Iconic Ryder Cup Moments
Ryder Cup 2014
The 2014 Ryder Cup has finally arrived. Like golf or loathe it, there’s just something about this particular competition that really stirs the blood.
Twelve men, usually in competition with each other throughout the season, come together on either side to form bonds that can sometimes transcend the game and capture the most apathetic of minds. And it’s just great to beat America in stuff too, obviously.
Over the years, the Ryder Cup has given us some of the greatest memories in sport and within this list contains some of the most iconic of those moments.
In what will go down as one of the Ryder Cup’s most controversial moments, team USA were taking a pounding from Europe at Brookline; 10-6 down going into the final day, Ben Crenshaw’s team staged a remarkable comeback that would see Justin Leonard hole a monster 45-foot putt on the 17th. The American team, along with their wives and girlfriends, erupted joyously invading the green. Jose Maria Olazabal still had a 25-footer to halve the hole and level the tie but missed, resulting in equal scenes of jubilation and anger across the sporting world.
Paul McGinley & The Belfry, 2002
Controversy and soreness still lingered after the American over-elaborative celebrations at Brookline in ’99 and Europe were determined to gain revenge. Paul McGinley was making his Ryder Cup debut at The Belfry that year and despite a star-studded line-up, it was the Dubliner who nailed the decisive putt to win back the Ryder Cup for Europe. The celebrations at the end were incredible with the emotion taking over McGinley as he jumped into one of the nearby lakes in one of the most memorable sporting images from that year.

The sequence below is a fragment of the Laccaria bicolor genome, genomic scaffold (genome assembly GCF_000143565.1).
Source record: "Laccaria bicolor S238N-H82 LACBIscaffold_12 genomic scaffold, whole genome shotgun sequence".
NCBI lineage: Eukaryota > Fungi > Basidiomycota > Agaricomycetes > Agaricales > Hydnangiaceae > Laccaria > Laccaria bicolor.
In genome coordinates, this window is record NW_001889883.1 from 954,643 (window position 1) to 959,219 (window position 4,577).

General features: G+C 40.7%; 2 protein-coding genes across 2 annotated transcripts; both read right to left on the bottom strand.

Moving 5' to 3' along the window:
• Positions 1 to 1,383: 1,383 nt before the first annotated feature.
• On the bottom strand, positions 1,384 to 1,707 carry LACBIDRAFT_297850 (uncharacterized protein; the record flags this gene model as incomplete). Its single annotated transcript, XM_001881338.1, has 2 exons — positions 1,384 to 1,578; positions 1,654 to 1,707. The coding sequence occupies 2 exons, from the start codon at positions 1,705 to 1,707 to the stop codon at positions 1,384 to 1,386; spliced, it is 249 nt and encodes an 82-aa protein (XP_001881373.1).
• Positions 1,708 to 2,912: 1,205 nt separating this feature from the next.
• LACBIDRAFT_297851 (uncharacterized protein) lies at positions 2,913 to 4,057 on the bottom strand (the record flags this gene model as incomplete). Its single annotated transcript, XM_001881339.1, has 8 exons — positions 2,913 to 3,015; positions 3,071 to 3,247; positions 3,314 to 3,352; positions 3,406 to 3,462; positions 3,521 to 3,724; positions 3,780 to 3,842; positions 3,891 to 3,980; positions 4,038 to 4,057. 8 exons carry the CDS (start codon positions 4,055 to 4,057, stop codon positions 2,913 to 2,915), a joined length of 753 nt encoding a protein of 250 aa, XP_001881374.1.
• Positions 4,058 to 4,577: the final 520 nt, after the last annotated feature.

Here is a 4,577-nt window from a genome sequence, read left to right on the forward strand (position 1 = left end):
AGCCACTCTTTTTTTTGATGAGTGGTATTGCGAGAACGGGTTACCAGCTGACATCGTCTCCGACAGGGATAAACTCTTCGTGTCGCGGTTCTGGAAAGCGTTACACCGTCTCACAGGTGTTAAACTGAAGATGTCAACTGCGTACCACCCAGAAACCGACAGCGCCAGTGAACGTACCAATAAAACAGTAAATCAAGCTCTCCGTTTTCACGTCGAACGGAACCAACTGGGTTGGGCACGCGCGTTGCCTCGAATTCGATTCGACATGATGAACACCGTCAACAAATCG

Darren Clarke & The K Club, 2006
Just six weeks before the 2006 Ryder Cup at the K Club in Kildare, Darren Clarke’s wife Heather had finally succumbed to cancer. There were doubts surrounding his participation prior to the start of the event but the Tyrone man took his place on Team Europe and produced one of the most remarkable, inspiring performances of any sport throughout history to help Europe to victory. The roar that greeted him on the 1st tee of the first morning remains spine-tingling to this day, as does the image of a tearful Clarke being embraced by his good friend, Tiger Woods, on the final day. It was truly one of those moments that showed the Ryder Cup could be more than just a game.
Ian Poulter & The Miracle of Medinah, 2012
Probably the most iconic and incredible of sporting achievements in history took place in Chicago, 2012. As alluded to in the introduction, golf is a very individual sport at the best of times but some players can alleviate themselves to previously unseen levels of performance during a Ryder Cup – Ian Poulter arguably the finest example. At 10-5 and two shots down going into the last five holes of Saturday’s final match, a pumped-up Poulter dug deeper than he’d ever done before to dramatically birdie the last final five and win the match. That was the catalyst for the greatest sporting comeback in history as Martin Kaymer sunk a 6-footer in the final day singles to win the 2012 Ryder Cup for Europe.